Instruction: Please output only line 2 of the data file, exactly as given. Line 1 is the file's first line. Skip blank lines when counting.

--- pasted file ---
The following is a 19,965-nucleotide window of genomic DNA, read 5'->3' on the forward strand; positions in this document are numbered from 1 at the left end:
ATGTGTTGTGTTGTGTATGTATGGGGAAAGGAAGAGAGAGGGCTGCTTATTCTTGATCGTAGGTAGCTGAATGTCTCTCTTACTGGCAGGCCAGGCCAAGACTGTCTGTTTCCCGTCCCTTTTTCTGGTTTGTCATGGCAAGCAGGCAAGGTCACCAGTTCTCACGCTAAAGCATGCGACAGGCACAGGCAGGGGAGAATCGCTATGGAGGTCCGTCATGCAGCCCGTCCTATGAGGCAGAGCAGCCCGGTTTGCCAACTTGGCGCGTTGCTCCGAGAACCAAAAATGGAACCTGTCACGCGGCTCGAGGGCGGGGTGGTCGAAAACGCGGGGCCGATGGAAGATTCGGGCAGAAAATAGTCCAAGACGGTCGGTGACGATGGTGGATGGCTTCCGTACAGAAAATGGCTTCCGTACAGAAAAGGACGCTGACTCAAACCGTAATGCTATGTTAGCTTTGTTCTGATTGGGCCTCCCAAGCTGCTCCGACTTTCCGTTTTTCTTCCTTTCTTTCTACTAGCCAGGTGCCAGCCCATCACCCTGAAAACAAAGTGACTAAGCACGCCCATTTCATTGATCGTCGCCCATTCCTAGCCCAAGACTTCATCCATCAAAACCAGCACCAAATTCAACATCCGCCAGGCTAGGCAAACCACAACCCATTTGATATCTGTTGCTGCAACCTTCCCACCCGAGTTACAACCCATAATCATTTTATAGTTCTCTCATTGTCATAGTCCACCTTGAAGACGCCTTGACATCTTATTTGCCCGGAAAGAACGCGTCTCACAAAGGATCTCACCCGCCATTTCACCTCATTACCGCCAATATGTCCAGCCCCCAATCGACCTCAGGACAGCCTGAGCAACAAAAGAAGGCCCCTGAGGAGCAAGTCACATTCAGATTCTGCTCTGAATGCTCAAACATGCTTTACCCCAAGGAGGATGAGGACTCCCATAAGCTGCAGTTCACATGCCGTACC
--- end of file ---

ATGTGTTGTGTTGTGTATGTATGGGGAAAGGAAGAGAGAGGGCTGCTTATTCTTGATCGTAGGTAGCTGAATGTCTCTCTTACTGGCAGGCCAGGCCAAGACTGTCTGTTTCCCGTCCCTTTTTCTGGTTTGTCATGGCAAGCAGGCAAGGTCACCAGTTCTCACGCTAAAGCATGCGACAGGCACAGGCAGGGGAGAATCGCTATGGAGGTCCGTCATGCAGCCCGTCCTATGAGGCAGAGCAGCCCGGTTTGCCAACTTGGCGCGTTGCTCCGAGAACCAAAAATGGAACCTGTCACGCGGCTCGAGGGCGGGGTGGTCGAAAACGCGGGGCCGATGGAAGATTCGGGCAGAAAATAGTCCAAGACGGTCGGTGACGATGGTGGATGGCTTCCGTACAGAAAATGGCTTCCGTACAGAAAAGGACGCTGACTCAAACCGTAATGCTATGTTAGCTTTGTTCTGATTGGGCCTCCCAAGCTGCTCCGACTTTCCGTTTTTCTTCCTTTCTTTCTACTAGCCAGGTGCCAGCCCATCACCCTGAAAACAAAGTGACTAAGCACGCCCATTTCATTGATCGTCGCCCATTCCTAGCCCAAGACTTCATCCATCAAAACCAGCACCAAATTCAACATCCGCCAGGCTAGGCAAACCACAACCCATTTGATATCTGTTGCTGCAACCTTCCCACCCGAGTTACAACCCATAATCATTTTATAGTTCTCTCATTGTCATAGTCCACCTTGAAGACGCCTTGACATCTTATTTGCCCGGAAAGAACGCGTCTCACAAAGGATCTCACCCGCCATTTCACCTCATTACCGCCAATATGTCCAGCCCCCAATCGACCTCAGGACAGCCTGAGCAACAAAAGAAGGCCCCTGAGGAGCAAGTCACATTCAGATTCTGCTCTGAATGCTCAAACATGCTTTACCCCAAGGAGGATGAGGACTCCCATAAGCTGCAGTTCACATGCCGTACC